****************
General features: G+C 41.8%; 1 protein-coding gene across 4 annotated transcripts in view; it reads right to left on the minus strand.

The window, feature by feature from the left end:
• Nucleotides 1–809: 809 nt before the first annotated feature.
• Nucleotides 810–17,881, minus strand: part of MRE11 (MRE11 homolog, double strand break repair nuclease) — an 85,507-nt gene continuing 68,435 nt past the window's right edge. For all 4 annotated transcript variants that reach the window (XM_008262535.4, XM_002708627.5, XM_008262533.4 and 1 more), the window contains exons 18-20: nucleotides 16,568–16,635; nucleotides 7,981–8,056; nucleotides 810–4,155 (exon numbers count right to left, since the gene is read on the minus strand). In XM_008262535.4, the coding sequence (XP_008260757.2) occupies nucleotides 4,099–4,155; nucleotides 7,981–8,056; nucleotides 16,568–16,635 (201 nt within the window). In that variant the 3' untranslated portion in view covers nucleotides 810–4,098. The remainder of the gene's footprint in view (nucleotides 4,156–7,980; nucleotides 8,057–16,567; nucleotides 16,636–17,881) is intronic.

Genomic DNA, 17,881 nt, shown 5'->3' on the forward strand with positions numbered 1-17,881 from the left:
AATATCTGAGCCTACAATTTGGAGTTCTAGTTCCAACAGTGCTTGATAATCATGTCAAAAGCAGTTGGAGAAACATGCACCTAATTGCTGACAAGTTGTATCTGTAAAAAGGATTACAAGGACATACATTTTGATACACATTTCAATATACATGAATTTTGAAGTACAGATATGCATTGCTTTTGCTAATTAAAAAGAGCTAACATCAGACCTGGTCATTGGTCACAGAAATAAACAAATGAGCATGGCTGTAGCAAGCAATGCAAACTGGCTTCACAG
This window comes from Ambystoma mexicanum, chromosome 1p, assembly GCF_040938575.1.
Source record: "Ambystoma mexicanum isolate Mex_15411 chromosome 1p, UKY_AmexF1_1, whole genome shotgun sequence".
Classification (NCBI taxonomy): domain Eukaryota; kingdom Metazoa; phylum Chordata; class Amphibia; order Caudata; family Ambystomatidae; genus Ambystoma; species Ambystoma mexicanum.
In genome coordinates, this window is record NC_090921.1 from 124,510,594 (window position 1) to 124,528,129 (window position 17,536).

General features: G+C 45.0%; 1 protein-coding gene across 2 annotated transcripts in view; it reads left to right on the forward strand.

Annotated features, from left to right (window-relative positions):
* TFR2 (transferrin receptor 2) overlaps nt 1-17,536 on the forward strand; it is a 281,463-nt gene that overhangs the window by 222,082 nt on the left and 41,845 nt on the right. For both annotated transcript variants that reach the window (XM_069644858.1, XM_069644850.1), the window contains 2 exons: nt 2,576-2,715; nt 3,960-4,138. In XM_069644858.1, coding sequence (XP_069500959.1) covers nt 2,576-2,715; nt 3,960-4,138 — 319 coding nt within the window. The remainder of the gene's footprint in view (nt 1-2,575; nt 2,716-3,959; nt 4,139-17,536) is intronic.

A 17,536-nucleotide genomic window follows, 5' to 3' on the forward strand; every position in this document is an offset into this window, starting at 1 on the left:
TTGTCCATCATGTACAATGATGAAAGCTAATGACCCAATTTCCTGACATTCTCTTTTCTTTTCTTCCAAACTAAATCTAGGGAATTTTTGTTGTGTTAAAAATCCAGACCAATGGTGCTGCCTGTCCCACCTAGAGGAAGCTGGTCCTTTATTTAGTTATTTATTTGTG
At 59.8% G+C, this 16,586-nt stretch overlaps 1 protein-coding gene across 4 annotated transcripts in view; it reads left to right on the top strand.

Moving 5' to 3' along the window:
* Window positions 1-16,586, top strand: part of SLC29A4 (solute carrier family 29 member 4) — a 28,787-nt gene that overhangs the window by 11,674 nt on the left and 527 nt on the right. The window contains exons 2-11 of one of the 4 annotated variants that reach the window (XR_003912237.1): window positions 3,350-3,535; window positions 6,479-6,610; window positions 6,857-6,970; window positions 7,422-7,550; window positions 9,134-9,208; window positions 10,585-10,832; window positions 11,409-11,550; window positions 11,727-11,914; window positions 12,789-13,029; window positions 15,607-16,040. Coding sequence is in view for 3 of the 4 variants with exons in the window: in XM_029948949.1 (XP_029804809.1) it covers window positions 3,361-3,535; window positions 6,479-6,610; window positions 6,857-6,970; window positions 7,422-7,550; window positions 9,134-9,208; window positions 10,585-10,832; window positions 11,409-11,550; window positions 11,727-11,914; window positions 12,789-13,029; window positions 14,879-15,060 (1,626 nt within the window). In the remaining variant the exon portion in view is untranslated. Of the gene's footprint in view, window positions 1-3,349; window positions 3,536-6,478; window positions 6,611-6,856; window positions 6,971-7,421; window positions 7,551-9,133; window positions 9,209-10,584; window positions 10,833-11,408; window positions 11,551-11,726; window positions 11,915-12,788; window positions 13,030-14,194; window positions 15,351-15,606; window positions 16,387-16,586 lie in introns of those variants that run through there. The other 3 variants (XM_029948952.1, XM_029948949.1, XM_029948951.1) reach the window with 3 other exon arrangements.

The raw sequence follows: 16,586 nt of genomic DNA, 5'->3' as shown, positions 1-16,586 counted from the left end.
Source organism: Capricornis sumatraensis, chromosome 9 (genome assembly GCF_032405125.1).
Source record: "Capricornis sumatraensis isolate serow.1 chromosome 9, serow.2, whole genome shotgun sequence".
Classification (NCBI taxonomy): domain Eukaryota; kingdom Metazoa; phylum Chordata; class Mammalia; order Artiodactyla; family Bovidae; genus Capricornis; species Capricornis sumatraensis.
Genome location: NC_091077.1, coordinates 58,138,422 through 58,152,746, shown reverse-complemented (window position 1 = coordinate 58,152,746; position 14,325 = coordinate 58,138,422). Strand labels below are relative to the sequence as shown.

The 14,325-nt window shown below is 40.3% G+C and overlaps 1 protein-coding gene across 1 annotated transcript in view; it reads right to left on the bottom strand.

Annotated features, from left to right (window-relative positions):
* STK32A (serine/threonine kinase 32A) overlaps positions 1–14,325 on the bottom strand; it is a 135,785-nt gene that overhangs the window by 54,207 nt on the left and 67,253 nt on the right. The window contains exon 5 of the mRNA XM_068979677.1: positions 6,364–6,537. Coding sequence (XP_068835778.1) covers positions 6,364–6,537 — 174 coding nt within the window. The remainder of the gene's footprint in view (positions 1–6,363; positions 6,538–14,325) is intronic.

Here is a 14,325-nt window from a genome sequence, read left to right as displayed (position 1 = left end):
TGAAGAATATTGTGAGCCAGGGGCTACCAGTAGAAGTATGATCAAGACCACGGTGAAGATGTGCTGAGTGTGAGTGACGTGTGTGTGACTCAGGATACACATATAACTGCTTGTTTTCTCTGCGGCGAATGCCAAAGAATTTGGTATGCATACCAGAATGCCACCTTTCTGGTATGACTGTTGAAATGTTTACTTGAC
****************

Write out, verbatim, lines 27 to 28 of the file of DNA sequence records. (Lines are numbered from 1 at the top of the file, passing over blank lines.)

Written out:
Here is a 14,325-nt window from a genome sequence, read left to right as displayed (position 1 = left end):
TGAAGAATATTGTGAGCCAGGGGCTACCAGTAGAAGTATGATCAAGACCACGGTGAAGATGTGCTGAGTGTGAGTGACGTGTGTGTGACTCAGGATACACATATAACTGCTTGTTTTCTCTGCGGCGAATGCCAAAGAATTTGGTATGCATACCAGAATGCCACCTTTCTGGTATGACTGTTGAAATGTTTACTTGAC